Oh, loved under the black flag! i found it on a spring break to st augustine in high school and couldnt put it down.
i dont know if these would count but i recently fell in love with edward rutherfurd’s sarum and london. cant wait to read russka 🙂
Any of the biographies written by Stefan Zweig: Marie-Antoinette, Marie Stuart, Fouché, etc.
Love them all!
Celine, I couldn’t agree more! Zweig is wonderful.
It’s been a long, long time since I read it, so I’m not entirely sure, but I can swear that Hatshepsut by Evelyn Wells was like that.
The book is from 1969, and I discovered it in the good old first semester Western Civ class I had, where we had to do a book report on a book related to certain time period topics. Me, loving Ancient Egypt went to that section. Last year I found a great used copy on Amazon so I could finally own it for my very own (but haven’t reread it yet! LOL)… do believe a lot of the ideas that were in there have been totally changed now, but still, really don’t care too much. 😉
Oh, I love all things Barbara Tuchman too. I just reread portions of A Distant Mirror for an online history course.
Another recent fabulous historical biography is Stacy Schiff’s Cleopatra, A life. Actually, all her books are really wonderful — incredibly witty and scrupulously researched.
I love Ian Mortimers “The Time Traveler’s Guide to Medieval England: A Handbook for Visitor’s to the Fourteenth Century”. I haven’t yet read his “Time Traveler’s Guide to Elizabethan England,” but am eagerly looking forward to it!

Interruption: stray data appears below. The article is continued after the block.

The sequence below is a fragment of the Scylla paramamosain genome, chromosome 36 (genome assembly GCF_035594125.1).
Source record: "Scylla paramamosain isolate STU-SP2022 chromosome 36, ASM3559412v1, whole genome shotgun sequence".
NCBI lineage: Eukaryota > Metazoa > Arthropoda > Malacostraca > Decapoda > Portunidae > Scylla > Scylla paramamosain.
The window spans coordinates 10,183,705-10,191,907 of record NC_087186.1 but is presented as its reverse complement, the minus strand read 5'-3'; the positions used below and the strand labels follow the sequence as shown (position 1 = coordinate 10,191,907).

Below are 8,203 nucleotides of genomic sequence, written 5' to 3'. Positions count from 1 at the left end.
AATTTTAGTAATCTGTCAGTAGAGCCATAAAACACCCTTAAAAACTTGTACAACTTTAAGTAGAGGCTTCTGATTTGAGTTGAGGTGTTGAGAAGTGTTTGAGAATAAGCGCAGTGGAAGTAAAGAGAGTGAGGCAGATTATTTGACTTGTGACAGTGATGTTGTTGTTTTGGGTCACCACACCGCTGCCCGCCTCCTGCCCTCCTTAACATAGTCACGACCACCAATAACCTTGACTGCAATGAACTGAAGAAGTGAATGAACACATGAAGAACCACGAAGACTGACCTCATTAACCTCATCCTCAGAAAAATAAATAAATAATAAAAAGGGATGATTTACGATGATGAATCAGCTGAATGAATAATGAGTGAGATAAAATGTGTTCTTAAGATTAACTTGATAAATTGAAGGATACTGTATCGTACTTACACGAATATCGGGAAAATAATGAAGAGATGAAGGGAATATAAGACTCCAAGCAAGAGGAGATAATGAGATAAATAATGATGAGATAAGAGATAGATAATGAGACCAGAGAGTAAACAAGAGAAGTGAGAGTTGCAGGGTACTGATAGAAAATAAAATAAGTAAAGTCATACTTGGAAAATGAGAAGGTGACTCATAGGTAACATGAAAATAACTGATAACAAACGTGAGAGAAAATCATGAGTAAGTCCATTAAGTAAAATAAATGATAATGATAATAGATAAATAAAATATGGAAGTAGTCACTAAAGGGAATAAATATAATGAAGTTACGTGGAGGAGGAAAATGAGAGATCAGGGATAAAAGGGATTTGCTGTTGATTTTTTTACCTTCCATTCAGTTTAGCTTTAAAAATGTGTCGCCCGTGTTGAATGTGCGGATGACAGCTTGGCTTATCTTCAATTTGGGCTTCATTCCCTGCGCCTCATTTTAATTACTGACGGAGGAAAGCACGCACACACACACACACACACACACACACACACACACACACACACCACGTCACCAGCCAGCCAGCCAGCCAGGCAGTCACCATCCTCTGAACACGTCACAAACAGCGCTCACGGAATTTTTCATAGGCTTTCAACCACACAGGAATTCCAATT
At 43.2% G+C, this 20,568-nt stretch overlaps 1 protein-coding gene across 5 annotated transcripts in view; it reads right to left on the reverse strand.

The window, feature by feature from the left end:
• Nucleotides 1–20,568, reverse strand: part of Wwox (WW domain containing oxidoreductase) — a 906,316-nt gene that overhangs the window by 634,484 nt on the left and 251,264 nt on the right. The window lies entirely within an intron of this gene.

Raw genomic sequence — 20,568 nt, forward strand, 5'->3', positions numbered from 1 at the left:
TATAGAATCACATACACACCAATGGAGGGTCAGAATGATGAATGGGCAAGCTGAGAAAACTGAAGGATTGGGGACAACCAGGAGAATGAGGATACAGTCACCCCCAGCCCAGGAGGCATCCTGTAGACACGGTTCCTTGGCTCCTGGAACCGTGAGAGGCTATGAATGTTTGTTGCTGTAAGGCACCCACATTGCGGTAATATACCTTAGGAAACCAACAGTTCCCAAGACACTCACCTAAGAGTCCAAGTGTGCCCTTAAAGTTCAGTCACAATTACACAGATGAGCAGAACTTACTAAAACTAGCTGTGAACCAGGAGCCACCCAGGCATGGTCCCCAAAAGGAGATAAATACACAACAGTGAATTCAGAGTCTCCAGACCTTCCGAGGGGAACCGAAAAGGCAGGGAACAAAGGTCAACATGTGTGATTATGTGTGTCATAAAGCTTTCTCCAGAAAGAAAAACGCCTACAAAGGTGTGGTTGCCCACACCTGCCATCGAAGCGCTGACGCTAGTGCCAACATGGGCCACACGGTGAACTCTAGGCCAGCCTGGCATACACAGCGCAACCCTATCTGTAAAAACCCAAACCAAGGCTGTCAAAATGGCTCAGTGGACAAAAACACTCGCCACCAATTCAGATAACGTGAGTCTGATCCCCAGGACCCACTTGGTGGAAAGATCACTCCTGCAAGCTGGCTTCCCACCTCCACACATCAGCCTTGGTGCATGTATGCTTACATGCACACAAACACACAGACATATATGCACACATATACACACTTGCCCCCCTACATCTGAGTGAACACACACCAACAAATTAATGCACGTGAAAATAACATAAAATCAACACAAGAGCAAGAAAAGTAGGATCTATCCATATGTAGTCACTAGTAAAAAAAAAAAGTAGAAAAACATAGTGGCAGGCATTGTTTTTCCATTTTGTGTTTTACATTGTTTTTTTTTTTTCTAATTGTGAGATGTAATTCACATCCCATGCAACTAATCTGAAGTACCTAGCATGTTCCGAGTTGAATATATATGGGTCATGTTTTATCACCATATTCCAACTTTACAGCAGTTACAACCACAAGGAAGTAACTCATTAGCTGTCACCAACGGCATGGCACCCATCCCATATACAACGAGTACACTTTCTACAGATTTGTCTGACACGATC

Elizabeth Longfords Queen Victoria. I belive Longford is Antonia Fraser’s mother, a great example of the tree and apple saying.
Becoming Queen Victoria: The Tragic Death Of Princess Charlotte and the unexpected rise of Britain’s Greatest Monarch by Kate Williams. This is one of the best historical accounts of the British Monarchy I have ever read. It is so fantastically improbable that it reads more like a novel than the historical truth. I LOVED this.
La Fayette, Hero of the American Revolution by Benjamin Becker. Another incredible life that reads more like a fictional novel than a larger-than-life true biography.
I LOVED Wolf Hall by Hilary Mantel. Haven’t read her sequel, Bring Up the Bodies, yet, but I’m sure I will. I also like Allison Weir, and one of her books you didn’t mention, Elizabeth I. Great dialogue!